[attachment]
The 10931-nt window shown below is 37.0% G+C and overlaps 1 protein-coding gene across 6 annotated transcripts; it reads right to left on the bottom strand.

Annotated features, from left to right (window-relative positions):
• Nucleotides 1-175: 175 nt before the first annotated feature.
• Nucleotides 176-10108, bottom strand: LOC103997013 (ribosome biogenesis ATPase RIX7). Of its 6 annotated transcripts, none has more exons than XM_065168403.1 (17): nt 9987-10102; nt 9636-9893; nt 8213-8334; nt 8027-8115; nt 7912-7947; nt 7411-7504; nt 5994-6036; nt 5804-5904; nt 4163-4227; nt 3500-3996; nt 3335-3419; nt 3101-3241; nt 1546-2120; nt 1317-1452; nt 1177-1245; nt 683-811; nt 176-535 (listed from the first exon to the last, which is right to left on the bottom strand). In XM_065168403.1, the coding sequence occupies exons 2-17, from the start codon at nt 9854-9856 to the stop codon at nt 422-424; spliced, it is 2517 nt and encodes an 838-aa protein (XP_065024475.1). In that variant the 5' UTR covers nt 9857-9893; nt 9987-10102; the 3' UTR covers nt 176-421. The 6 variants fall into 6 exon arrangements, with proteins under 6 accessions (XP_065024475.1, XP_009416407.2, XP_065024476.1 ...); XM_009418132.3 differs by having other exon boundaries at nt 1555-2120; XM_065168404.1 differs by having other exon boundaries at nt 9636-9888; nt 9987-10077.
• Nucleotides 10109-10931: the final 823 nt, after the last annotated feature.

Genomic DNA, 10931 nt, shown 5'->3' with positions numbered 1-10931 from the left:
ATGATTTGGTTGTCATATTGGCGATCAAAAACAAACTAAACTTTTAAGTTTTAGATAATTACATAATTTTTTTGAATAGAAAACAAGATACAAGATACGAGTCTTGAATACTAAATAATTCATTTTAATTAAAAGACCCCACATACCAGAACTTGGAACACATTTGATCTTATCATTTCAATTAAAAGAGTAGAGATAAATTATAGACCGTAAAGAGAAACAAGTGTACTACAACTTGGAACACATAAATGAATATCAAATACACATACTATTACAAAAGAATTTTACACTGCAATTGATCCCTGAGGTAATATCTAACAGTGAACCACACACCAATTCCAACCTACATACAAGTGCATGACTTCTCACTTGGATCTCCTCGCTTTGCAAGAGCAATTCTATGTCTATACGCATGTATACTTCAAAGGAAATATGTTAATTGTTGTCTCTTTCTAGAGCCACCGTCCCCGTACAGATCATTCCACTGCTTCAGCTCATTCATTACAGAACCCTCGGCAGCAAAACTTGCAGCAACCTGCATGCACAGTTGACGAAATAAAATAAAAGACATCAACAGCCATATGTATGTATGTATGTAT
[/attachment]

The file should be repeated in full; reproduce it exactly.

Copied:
The 10931-nt window shown below is 37.0% G+C and overlaps 1 protein-coding gene across 6 annotated transcripts; it reads right to left on the bottom strand.

Annotated features, from left to right (window-relative positions):
• Nucleotides 1-175: 175 nt before the first annotated feature.
• Nucleotides 176-10108, bottom strand: LOC103997013 (ribosome biogenesis ATPase RIX7). Of its 6 annotated transcripts, none has more exons than XM_065168403.1 (17): nt 9987-10102; nt 9636-9893; nt 8213-8334; nt 8027-8115; nt 7912-7947; nt 7411-7504; nt 5994-6036; nt 5804-5904; nt 4163-4227; nt 3500-3996; nt 3335-3419; nt 3101-3241; nt 1546-2120; nt 1317-1452; nt 1177-1245; nt 683-811; nt 176-535 (listed from the first exon to the last, which is right to left on the bottom strand). In XM_065168403.1, the coding sequence occupies exons 2-17, from the start codon at nt 9854-9856 to the stop codon at nt 422-424; spliced, it is 2517 nt and encodes an 838-aa protein (XP_065024475.1). In that variant the 5' UTR covers nt 9857-9893; nt 9987-10102; the 3' UTR covers nt 176-421. The 6 variants fall into 6 exon arrangements, with proteins under 6 accessions (XP_065024475.1, XP_009416407.2, XP_065024476.1 ...); XM_009418132.3 differs by having other exon boundaries at nt 1555-2120; XM_065168404.1 differs by having other exon boundaries at nt 9636-9888; nt 9987-10077.
• Nucleotides 10109-10931: the final 823 nt, after the last annotated feature.

Genomic DNA, 10931 nt, shown 5'->3' with positions numbered 1-10931 from the left:
ATGATTTGGTTGTCATATTGGCGATCAAAAACAAACTAAACTTTTAAGTTTTAGATAATTACATAATTTTTTTGAATAGAAAACAAGATACAAGATACGAGTCTTGAATACTAAATAATTCATTTTAATTAAAAGACCCCACATACCAGAACTTGGAACACATTTGATCTTATCATTTCAATTAAAAGAGTAGAGATAAATTATAGACCGTAAAGAGAAACAAGTGTACTACAACTTGGAACACATAAATGAATATCAAATACACATACTATTACAAAAGAATTTTACACTGCAATTGATCCCTGAGGTAATATCTAACAGTGAACCACACACCAATTCCAACCTACATACAAGTGCATGACTTCTCACTTGGATCTCCTCGCTTTGCAAGAGCAATTCTATGTCTATACGCATGTATACTTCAAAGGAAATATGTTAATTGTTGTCTCTTTCTAGAGCCACCGTCCCCGTACAGATCATTCCACTGCTTCAGCTCATTCATTACAGAACCCTCGGCAGCAAAACTTGCAGCAACCTGCATGCACAGTTGACGAAATAAAATAAAAGACATCAACAGCCATATGTATGTATGTATGTAT